“You can get on a plane and you can go somewhere a few hours away, you can go to Russia and see what the world’s like there, where you have no rights and you live in fear. We always need to grateful and aware that it’s a liberty that we’ve earned and that we need to hold on to. That’s why things like gay pride are so important – it really pisses me off when people are like “why do you need gay pride, you can get married!” – stuff like that. Until school boys aren’t killing themselves for being gay, we need pride. Until everyone can walk down the street and be who they are, happily and freely, we need pride. And I think it’s an important play to remember where we’ve come from.”
“I think it’s a really rich piece, and I think I would want any young gay person, or any LGBTQ+ person, or any person in any minority who is struggling with their position in the world, to see this play because it gives you a chance to see what your voice can do,” says Ben. “And you should never ever silence that voice, because that voice can move mountains. I think it’s a really inspirational, beautiful piece of writing, and it’s a cracking love story too, it’s really moving.”
“It’s part of the history of gay people, this play,” says Dominic. “It’s a history of a really key moment in LGBTQ+ life. It’s mainly concerned with gay men, but it is about how we’re seen, how the straight world responds to us. Some of the things that are said in the play are still very relevant. The frontiers are different now but many of the problems are still the same problems. I think that sometimes there’s a feeling of complacency, that annoys me – not amongst the community but in the rest of the world, certain LGBTQ+ issues have moved down the league table of what seems to matter. Obviously there’s a lot of concern about trans rights, quite rightly in my view, but in terms of lesbian and gay people and their situation – a lot of people feel like that’s fine now, and I do not feel that at all, there are still huge issues to solve.
The level of closeted-ness and fear about sexuality in that world is an example of the fact that we have still got a lot of work to do.
“I think we’ll always be fighting because we’re in a minority, we’ll always be struggling to make sure that we’ll be treated equally and there will be pushbacks along the way. Look at sport, it’s astonishing that people are not out in sport. The level of closeted-ness and fear about sexuality in that world is an example of the fact that we have still got a lot of work to do. There have been great advances, there’s no question, but we’re still very vulnerable, and people are still attacked for being queer and are still discriminated against.”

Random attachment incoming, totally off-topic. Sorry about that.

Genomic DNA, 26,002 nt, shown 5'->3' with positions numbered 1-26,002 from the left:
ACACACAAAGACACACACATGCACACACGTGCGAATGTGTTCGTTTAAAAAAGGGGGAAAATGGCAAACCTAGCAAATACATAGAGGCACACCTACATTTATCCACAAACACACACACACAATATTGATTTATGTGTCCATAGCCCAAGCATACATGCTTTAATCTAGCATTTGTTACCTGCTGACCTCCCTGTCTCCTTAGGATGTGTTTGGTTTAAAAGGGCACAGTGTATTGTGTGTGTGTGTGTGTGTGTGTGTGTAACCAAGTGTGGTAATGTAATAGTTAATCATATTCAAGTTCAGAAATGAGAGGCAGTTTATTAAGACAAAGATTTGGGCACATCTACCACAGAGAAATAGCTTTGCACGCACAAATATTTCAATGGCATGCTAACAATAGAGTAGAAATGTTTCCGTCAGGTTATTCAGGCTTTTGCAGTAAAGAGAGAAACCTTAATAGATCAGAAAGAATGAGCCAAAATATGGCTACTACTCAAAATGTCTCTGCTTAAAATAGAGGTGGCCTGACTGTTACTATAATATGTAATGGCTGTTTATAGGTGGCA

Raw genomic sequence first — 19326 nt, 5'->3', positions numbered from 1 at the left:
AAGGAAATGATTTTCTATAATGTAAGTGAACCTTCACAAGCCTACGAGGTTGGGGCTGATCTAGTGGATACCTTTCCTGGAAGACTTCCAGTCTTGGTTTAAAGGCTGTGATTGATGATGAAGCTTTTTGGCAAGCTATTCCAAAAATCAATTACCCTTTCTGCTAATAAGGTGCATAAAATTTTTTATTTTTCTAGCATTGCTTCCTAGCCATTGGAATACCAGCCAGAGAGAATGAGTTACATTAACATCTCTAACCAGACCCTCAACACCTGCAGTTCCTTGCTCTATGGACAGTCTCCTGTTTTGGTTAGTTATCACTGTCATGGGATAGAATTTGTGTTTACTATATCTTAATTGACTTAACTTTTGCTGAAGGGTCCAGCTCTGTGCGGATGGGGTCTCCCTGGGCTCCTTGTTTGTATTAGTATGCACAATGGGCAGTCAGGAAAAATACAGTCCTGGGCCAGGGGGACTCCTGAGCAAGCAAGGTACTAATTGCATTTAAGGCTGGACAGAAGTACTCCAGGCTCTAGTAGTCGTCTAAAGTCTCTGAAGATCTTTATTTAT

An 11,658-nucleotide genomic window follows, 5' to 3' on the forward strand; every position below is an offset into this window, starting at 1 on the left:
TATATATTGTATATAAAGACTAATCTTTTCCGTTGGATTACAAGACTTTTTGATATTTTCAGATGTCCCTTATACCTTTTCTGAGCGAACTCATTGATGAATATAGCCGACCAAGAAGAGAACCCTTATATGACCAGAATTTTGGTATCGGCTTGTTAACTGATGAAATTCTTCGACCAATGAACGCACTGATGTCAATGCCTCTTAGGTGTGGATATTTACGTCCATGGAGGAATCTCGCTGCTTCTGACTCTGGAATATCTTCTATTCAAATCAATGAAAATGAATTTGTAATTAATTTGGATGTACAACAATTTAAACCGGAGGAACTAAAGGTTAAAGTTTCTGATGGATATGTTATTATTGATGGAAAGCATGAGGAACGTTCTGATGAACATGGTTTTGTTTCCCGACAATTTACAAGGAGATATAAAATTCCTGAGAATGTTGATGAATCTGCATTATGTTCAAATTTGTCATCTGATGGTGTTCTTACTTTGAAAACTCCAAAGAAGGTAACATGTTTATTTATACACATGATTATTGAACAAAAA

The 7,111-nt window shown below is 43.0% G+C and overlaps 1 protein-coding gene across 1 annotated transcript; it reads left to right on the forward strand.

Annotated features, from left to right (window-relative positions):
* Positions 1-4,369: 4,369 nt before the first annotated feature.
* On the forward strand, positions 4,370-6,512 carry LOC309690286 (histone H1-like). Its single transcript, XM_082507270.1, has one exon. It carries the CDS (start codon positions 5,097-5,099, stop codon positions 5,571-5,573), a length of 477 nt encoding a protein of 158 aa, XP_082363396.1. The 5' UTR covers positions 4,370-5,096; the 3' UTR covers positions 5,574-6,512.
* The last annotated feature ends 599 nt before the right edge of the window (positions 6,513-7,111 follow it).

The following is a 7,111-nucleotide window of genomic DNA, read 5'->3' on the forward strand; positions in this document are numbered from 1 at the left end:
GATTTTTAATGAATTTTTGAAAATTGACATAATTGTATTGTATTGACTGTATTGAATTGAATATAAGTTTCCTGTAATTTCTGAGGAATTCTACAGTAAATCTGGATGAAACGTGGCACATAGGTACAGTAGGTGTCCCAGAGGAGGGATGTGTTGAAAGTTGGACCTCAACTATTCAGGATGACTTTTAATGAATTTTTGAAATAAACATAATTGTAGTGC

We’re excited to see such a culturally significant show as The Normal Heart playing on one of the most renowned stages in the world – and for Dino this is his first appearance at the National Theatre. How does he feel making his debut playing an overtly gay role on a platform like this?
“It’s really interesting because at the beginning of my career, I was very scared of gay roles, there was this kind of underlying tension around it, this ‘be careful, don’t play gay roles, you’ll be pigeonholed’. I remember when I was cast in Cucumber and Banana I was obviously thrilled, but I did have a conversation with Russell [T Davies] about it and he just said to me – ‘you can do whatever you want, it’s your path, it’s your story, but you just have to remember that you have to look at yourself every day in the mirror’ and that really rang true with me. I want to be true to myself and if I’m avoiding the topic, what does that say? To me that says I’m ashamed.
“The more my career’s progressed, where I was back then to now, I relish playing gay roles. I’ve played an array of roles, from gay, straight, biomechanical in Humans! Now when I get a gay role I don’t think ‘oh no a gay role, they’re just gonna cast me cos I’m gay’ because you know what, I’m a really proud gay person. I get to tell those stories, I’ve had letters from fans who say that being able to see me as an openly gay person who’s proud and plays those roles is really inspiring to them, and that means so much. I just fucking love our community! Look at what we did in the ‘80s, incredible. Gay people are awesome, we’ve done some of the most amazing feats in history. And so to be able to be a part of that crew, and stand on these huge platforms, and inhabit these roles, it brings me so much joy.”
The Normal Heart opens at The National Theatre on 30 September, with previews from 23 September. More information can be found here.